A Musical Comedy in Two Acts, 16 Scenes. Book by Blake Edwards.
(Based on the musical film of the same name, screenplay by
Blake Edwards, which
Marquis Theatre, New York: Opened 25 October 1995; closed 27 July 1997 (738 perfs)
Carroll Todd ("Toddy" to his friends) is tenuously employed
as the resident performer at Henri Labisse's Left Bank gay club,
"Chez Lui." Toddy and Les Boys entertain the small but
appreciative audience. Toddy insults a group of customers which
includes his ex-boyfriend Richard. Labisse threatens to fire him
Richard, the ex-boyfriend, arrives at Toddy's unexpectedly to collect his things. Victoria is by now wearing his hat and pyjamas. Richard mistakenly thinks she is Toddy's new boy-friend and insults Toddy. Victoria punches Richard and kicks him out. Toddy is impressed. Richard actually thought Victoria was a man! And at that moment The Inspired Idea strikes Toddy right between the eyes. Why not? Victoria could indeed be a man - Europe's greatest female impersonator! Victoria says he's crazy. Toddy pursues his argument, and dreams up Count Victor Grazinsky - a gay Polish aristocrat and Toddy's new lover.
"It will work," he assures Victoria.
"It will not!" says Victoria. They'll never accept a woman pretending to be a man pretending to be a woman! - "They'll know he's a phoney!"
"Exactly," says Toddy. "They'll know he's a phoney! "
Toddy drags the reluctant Victoria to meet Andre Cassell, Paris's
leading impresario, who is dubious about "Count Victor Grazinsky"
until he hears "him" hit a glass-shattering high G-flat.
"Victor" is in business.
Victor's tango is a sensation. Norma is thrilled King is thwarted,
and starts to doubt himself. He finds Victor attractive as a woman
.. but what if he's a man?
Victor continues to take Paris audiences by storm. Norma complains to Victor and Toddy that King is shipping her back to Chicago because he fancies Victor - a man! King confronts his doubts about himself and Victor. Is it possible that he, King, is falling for a man? He invites Victor and Toddy to dinner to try and find out. After dinner they visit "Chez Lui," where Labisse also has his suspicions that Victor is a woman. He invites her/him to sing. Victor and Toddy oblige. Richard's group arrives noisily in mid-song. Victor trips Richard and starts a major brawl in the club. The police arrive to break it up. Outside the club, King says he doesn't care if Victor is a man, and kisses him. Victoria admits she's not a man. King says he still doesn't care, and kisses her again.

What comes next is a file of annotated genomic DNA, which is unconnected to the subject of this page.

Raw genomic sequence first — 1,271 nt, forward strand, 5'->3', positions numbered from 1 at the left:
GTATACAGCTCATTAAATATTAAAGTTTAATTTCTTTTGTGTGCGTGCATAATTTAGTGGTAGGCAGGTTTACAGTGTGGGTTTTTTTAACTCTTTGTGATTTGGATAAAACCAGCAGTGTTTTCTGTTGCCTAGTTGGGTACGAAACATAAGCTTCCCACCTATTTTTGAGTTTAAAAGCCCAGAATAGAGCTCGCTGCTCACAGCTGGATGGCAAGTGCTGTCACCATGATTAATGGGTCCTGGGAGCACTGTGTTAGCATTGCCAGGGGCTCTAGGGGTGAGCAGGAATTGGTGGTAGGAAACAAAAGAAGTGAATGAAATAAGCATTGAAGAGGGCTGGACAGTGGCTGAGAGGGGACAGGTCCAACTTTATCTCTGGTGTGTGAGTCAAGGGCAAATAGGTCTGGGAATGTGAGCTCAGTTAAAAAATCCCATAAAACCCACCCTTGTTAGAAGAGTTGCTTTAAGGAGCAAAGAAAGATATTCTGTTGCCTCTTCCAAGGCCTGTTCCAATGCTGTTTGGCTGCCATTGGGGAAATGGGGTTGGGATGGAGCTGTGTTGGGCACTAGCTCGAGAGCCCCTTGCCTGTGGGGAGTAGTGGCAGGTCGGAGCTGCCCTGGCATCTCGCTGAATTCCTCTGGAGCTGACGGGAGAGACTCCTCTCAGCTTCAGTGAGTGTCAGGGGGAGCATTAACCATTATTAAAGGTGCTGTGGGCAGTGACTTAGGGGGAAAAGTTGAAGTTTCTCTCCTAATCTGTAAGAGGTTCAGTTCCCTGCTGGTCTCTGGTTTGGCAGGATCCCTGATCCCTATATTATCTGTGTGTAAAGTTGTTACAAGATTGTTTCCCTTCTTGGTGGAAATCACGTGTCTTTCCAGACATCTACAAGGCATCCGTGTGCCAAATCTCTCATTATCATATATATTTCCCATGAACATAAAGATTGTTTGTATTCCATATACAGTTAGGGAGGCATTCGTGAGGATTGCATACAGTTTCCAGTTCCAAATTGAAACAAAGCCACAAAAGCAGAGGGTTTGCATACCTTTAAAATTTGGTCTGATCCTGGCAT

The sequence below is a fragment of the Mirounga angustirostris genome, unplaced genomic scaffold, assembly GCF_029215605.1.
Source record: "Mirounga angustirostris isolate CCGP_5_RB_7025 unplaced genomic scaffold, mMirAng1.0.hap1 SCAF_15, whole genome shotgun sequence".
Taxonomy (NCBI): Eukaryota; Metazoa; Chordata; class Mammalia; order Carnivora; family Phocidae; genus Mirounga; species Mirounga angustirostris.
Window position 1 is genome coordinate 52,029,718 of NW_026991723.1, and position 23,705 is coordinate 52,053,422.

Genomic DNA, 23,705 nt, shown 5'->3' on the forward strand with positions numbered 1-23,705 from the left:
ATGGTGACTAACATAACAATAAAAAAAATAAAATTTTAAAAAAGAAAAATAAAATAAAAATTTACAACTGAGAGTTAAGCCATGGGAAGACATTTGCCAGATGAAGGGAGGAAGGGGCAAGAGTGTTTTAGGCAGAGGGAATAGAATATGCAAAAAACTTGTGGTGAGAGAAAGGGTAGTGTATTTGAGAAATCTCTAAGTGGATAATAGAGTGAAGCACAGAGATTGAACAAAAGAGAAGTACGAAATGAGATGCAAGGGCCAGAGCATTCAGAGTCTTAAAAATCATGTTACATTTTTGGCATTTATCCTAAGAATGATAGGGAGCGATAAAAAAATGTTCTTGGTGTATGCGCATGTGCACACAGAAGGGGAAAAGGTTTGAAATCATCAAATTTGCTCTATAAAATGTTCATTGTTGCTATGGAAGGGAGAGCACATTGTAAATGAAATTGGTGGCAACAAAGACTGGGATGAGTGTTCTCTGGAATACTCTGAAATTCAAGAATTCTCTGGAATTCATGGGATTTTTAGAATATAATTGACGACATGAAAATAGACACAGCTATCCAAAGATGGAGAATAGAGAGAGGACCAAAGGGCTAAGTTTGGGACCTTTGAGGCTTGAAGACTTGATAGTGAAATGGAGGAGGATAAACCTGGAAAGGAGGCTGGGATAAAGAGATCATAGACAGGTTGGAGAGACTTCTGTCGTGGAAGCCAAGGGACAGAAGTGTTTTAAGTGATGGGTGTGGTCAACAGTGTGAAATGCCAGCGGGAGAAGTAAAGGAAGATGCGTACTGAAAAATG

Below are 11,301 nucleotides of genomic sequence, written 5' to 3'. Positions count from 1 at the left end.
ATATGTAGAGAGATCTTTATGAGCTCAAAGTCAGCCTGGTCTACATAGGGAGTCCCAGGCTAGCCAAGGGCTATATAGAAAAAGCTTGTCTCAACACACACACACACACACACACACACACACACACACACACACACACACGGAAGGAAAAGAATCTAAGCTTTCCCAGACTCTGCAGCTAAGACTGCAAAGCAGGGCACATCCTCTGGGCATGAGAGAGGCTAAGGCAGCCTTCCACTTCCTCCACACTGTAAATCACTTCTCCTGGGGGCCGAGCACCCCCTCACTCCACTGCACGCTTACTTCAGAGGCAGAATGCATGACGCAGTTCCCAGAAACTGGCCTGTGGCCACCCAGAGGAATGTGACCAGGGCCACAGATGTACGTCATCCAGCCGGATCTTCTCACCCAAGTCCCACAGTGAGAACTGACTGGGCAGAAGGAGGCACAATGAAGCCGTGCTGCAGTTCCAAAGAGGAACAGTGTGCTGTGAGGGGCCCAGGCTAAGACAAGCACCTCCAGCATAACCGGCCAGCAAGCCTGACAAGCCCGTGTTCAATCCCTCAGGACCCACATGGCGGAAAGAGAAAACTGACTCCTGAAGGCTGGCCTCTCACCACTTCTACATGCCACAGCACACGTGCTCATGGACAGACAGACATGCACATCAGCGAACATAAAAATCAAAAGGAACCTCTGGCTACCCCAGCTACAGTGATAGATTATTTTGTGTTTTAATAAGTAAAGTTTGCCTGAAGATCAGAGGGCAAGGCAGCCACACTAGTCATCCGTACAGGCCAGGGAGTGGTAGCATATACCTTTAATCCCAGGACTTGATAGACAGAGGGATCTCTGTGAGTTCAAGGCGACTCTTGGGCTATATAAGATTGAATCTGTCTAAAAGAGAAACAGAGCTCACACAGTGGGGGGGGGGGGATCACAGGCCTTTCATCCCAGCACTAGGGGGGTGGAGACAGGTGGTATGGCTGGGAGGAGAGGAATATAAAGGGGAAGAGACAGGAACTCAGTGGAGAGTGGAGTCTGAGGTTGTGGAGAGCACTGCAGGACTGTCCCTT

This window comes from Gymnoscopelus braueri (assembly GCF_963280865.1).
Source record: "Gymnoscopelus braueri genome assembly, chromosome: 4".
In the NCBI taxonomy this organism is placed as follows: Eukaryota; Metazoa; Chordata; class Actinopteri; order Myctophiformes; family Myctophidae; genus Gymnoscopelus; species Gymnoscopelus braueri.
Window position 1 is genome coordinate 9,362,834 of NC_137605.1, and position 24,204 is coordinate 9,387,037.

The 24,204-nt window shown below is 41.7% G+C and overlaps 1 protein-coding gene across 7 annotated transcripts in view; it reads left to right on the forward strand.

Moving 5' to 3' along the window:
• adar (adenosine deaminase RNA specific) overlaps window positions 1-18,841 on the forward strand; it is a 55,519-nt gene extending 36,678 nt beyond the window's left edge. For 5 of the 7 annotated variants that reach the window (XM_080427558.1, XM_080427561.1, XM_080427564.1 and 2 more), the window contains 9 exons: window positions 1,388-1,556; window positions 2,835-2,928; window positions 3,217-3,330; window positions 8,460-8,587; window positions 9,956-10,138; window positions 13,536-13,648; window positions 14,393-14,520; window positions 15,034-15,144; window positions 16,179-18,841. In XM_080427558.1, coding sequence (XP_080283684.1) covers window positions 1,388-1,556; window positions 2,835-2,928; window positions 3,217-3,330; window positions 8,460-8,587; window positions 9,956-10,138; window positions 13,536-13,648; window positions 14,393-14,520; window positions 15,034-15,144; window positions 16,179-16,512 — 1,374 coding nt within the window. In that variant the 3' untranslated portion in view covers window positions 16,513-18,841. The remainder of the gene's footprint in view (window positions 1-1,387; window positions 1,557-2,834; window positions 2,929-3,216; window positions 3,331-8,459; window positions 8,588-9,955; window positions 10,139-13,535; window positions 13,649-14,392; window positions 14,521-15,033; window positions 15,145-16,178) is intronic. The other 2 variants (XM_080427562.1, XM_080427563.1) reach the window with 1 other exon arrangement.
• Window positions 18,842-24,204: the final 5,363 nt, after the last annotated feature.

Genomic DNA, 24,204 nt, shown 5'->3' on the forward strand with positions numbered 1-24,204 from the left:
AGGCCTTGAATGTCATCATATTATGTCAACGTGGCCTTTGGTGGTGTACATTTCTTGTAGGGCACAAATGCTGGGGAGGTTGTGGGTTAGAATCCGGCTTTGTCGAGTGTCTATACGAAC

Back in the hotel, Squash barges into King 's bedroom and finds King and Victor in bed together. He apologises profusely:
"Sorry, guys!" King tries to explain.
Squash admires King for coming out of the closet, and stuns his boss by revealing that he, too, is gay!
Victoria and King examine their potential problems if they are perceived publicly as two men. It won't work.
Back in Chicago, Norma is performing in a night club. She informs King 's gangster partner, Sal Andretti, that King has dumped her for another man - and is living with 'a gay Polish fairy." Sal is aghast, and says they're all going to Europe.
Two weeks later, Toddy and Squash have become happy partners. Not so for King and Victoria, unable to be seen together in public. Victoria tells Toddy she doesn't want to be a man anymore. Toddy understands, neither does he!
Sal and the spurned Norma arrive in Paris. King admits he loves
"Victor," keeping the secret. Sal, disgusted, ends their
business relationship. Victoria reveals herself to Norma as a woman.
Norma is horrified. Labisse witnesses this moment of naked truth.
Victoria is horrified. Toddy tells her not to worry. "Trust
rne!" Dissolve to Victor's farewell appearance. Labisse tries
to expose him/her as a fraud. Toddy, thrilled to be back in drag,
replaces Victoria to thwart Labisse and leave the way clear for
a happy ending for our two loving couples - King and Victoria, and
Toddy and Squash.
(in order of appearance):
Scenes and Settings: